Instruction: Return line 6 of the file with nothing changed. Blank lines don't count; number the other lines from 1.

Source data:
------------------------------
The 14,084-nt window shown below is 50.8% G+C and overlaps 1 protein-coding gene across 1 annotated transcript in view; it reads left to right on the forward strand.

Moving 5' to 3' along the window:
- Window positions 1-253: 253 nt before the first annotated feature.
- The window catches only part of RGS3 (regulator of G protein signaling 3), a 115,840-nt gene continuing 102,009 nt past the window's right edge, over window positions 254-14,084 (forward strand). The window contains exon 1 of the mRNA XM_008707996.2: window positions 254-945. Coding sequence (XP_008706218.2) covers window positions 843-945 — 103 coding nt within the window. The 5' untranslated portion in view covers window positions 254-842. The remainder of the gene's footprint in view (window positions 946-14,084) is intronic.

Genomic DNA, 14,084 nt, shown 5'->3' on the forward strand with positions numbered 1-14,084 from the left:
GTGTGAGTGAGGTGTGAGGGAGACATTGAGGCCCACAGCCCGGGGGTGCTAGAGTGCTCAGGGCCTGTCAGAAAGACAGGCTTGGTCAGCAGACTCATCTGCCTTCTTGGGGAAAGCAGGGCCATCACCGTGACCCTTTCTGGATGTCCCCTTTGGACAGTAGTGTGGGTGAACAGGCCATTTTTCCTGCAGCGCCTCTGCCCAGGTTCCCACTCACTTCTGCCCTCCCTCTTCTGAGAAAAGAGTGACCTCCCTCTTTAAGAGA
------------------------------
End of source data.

GTGTGAGTGAGGTGTGAGGGAGACATTGAGGCCCACAGCCCGGGGGTGCTAGAGTGCTCAGGGCCTGTCAGAAAGACAGGCTTGGTCAGCAGACTCATCTGCCTTCTTGGGGAAAGCAGGGCCATCACCGTGACCCTTTCTGGATGTCCCCTTTGGACAGTAGTGTGGGTGAACAGGCCATTTTTCCTGCAGCGCCTCTGCCCAGGTTCCCACTCACTTCTGCCCTCCCTCTTCTGAGAAAAGAGTGACCTCCCTCTTTAAGAGA